Sources: The Library of Congress Country Studies; CIA World Factbook
Military intelligence, or Aman, with an estimated staff of 7,000 personnel, produced comprehensive national intelligence estimates for the prime minister and cabinet, daily intelligence reports, risk of war estimates, target studies on nearby Arab countries, and communications intercepts. Aman also conducted across-border agent operations. Aman's Foreign Relations Department was responsible for liaison with foreign intelligence services and the activities of Israeli military attachés abroad. Aman was held responsible for the failure to obtain adequate warning of the Egyptian-Syrian attack that launched the October 1973 War. Many indications of the attack were received but faulty assessments at higher levels permitted major Arab gains before the IDF could mobilize and stabilize the situation.
During preparations for the invasion of Lebanon in 1982, Aman correctly assessed the weaknesses of the Christian militia on which Israel was depending and correctly predicted that a clash with the Syrian garrison in Lebanon was inevitable. The chief of intelligence, Major General Yehoshua Saguy, made these points to the general staff and privately to the prime minister. But, although he was present at cabinet meetings, he failed to make his doubts known to avoid differing openly with Begin and Sharon. Saguy was forced to retire after the Kahan Commission found that he had been delinquent in his duties regarding the massacres at the Sabra and Shatila Palestinian refugee camps (see The Siege of Beirut and its Aftermath , this ch.)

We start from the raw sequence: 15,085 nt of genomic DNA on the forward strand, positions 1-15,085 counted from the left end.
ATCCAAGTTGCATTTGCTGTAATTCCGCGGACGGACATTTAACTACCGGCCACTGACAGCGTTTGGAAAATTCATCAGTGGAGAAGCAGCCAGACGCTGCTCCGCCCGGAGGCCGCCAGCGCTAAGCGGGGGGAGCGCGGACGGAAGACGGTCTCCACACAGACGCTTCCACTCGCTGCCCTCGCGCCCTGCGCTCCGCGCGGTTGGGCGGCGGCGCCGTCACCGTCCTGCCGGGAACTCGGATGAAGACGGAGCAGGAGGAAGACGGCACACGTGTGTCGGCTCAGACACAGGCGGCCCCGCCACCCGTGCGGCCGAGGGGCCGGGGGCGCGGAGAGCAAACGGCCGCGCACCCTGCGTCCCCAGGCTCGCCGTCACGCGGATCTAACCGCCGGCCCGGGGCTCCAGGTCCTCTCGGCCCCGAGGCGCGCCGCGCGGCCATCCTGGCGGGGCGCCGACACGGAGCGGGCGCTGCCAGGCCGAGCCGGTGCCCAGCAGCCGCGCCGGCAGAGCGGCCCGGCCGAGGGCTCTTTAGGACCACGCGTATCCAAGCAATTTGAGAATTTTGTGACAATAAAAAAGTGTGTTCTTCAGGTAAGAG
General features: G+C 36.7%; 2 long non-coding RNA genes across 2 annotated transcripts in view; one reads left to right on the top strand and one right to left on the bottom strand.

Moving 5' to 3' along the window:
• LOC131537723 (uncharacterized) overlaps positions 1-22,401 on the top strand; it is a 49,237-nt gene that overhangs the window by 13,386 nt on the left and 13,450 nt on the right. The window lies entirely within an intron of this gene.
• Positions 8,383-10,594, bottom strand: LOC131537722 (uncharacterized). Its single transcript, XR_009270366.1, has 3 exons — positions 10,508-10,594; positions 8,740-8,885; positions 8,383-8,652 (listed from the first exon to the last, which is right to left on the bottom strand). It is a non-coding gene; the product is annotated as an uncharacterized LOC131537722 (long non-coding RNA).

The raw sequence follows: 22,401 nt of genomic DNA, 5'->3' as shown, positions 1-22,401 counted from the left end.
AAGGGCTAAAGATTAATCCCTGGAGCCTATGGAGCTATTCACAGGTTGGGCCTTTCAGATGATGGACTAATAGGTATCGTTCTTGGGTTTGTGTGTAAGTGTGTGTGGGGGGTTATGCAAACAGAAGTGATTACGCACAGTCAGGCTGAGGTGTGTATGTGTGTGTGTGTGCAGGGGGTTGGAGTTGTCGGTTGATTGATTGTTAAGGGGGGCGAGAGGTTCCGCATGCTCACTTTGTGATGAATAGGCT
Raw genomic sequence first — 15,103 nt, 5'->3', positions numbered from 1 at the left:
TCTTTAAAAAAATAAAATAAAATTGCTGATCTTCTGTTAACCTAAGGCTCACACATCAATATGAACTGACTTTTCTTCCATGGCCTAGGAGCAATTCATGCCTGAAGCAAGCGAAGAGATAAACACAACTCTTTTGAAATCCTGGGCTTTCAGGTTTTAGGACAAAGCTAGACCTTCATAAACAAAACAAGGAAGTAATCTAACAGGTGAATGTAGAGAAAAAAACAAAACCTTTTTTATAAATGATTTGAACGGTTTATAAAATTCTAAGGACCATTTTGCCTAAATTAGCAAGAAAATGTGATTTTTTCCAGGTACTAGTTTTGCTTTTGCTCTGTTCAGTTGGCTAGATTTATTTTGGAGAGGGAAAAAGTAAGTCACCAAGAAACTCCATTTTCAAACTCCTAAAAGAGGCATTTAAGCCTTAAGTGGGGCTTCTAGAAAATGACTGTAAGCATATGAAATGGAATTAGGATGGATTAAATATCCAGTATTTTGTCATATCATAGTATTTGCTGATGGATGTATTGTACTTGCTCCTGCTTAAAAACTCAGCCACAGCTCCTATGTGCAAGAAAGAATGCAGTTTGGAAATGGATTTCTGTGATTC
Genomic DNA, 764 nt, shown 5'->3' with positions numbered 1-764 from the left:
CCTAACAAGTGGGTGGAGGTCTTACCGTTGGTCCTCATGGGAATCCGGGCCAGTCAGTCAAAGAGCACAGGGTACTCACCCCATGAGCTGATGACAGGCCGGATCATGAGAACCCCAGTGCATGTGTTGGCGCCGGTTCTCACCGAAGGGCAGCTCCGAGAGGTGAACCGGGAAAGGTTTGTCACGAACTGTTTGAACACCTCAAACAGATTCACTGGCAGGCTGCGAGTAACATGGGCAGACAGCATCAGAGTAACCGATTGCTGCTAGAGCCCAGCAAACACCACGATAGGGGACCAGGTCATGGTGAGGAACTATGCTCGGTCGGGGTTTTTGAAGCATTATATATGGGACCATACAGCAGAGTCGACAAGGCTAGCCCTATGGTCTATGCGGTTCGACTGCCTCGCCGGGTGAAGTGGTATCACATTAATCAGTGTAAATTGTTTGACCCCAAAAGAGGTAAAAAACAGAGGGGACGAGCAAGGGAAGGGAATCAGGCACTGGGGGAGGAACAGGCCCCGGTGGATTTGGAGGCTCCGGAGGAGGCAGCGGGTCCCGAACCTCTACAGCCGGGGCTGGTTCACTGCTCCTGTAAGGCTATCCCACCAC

Small air force and naval intelligence units operated as semi-autonomous branches of Aman. Air force intelligence primarily used aerial reconnaissance and radio intercepts to collect information on strength levels of Arab air forces and for target compilation. In addition to reconnaissance aircraft, pilotless drones were used extensively to observe enemy installations. Naval intelligence collected data on Arab and Soviet naval activities in the Mediterranean and prepared coastal studies for naval gunfire missions and beach assaults.
Data as of December 1988
NOTE: The information regarding Israel on this page is re-published from The Library of Congress Country Studies and the CIA World Factbook. No claims are made regarding the accuracy of Israel Aman information contained here. All suggestions for corrections of any errors about Israel Aman should be addressed to the Library of Congress and the CIA.